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last updated: 21st August 2012

Depending on the nature of the requirement, it may be necessary to investigate the potential market in terms of the number of suppliers likely to be able to provide what is needed. For example, if seeking to set up a contract for the provision of taxi services, then knowledge of the local taxi companies would be helpful. Likewise, when purchasing a new item of high specification laboratory equipment, it will be necessary to understand the supplier-base in global terms.

Market research can also help to identify alternative products and solutions to the requirement. This information can be useful in finalising the specification. 

Within the procurement legislation it is permissible to have technical discussions with potential suppliers to gain an understanding of how the market works and to help formulate the best means of developing and writing the tender documentation.  The discussions must not, however, give any supplier an advantage over the others. Care must be taken to ensure that a supplier does not unduly influence the ultimate product specification, which could result in complaints from other suppliers that the specification is unfair. Likewise, the research should not lead a supplier to believe that it can expect to obtain the business without first participating in an open competition (ie responding to an invitation to tender or a request for quotation).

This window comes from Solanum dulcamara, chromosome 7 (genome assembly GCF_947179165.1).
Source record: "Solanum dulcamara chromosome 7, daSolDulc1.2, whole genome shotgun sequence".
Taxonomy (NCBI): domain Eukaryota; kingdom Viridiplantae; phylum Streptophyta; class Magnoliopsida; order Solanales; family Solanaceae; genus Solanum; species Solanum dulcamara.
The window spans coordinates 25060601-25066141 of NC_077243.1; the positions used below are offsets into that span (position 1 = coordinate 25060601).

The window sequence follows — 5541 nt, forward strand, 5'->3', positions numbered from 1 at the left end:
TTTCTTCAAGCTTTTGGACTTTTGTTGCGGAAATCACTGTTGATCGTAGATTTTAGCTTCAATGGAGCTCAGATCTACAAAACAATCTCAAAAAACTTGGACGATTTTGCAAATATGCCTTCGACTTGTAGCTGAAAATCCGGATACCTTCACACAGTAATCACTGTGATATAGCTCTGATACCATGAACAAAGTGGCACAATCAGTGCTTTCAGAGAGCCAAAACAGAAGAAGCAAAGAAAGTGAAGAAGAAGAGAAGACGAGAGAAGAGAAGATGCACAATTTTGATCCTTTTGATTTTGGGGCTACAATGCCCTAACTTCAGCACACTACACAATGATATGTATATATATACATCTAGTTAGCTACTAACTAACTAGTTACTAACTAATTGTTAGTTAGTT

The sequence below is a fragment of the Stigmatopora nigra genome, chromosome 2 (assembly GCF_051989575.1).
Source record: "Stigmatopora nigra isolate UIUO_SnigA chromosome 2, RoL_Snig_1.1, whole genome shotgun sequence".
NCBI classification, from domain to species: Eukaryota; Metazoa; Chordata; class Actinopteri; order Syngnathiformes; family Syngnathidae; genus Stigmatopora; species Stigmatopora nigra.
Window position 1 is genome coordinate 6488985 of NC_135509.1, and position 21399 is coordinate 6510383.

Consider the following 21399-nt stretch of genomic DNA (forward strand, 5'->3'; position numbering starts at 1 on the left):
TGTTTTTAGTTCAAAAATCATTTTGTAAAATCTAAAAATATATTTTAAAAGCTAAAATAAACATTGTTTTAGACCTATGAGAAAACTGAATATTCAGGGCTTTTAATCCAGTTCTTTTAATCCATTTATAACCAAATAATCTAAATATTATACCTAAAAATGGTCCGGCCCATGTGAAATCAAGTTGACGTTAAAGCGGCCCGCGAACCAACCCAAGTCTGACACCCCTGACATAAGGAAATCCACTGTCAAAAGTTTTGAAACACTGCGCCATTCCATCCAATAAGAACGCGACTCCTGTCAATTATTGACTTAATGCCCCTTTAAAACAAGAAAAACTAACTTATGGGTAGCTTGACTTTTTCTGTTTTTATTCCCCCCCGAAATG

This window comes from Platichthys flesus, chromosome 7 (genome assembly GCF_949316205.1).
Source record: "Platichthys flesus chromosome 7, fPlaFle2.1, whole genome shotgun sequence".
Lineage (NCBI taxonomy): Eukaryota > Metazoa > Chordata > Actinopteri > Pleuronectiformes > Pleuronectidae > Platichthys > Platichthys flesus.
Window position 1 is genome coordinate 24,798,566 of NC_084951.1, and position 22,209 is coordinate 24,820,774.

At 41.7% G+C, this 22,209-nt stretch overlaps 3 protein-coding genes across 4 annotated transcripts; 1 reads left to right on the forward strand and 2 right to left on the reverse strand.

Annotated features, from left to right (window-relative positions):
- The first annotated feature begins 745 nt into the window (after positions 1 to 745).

The tender specification should be based on outputs and provide sufficient information to enable the suppliers to submit genuine tenders upon which you can judge which offers the best value for money for the users.

Market research should identify:

  • Whether, within your institution or the sector, there is an existing arrangement that is available for use or if another department/institution(s) is about to undertake a similar exercise in which case it may be possible to aggregate requirements and share the workload and potential cost benefits.
     
  • The size of the potential supplier base will have an impact on the decision of what type of procurement process to follow.  For example,
    where there are a large number of suppliers then a two-stage process such as the restricted procedure, would be more appropriate as the process of selecting suitable suppliers to submit tenders will be a more effective means of obtaining tenders, or where there is a lower number of potential suppliers (say, less than 10) then, the use of an open procedure may be more appropriate.*
     
  • An estimate of the potential cost of the requirement – enabling the appropriate tendering route to be determined eg does the requirement fall under the EU procurement procedures
     

* Where there is a combination of a very limited supplier-base and ad hoc requirements, consideration could be given to setting up a dynamic purchasing system.  Such a system could be set-up on behalf of the sector, geographical region or group of institutions that were likely to purchase such equipment on a fairly regular basis. Note: the dynamic purchasing system is dependent on its completion using fully electronic means.

The Cabinet Office have issued a Myth-busting Factsheet on Pre Procurement Market Engagement.

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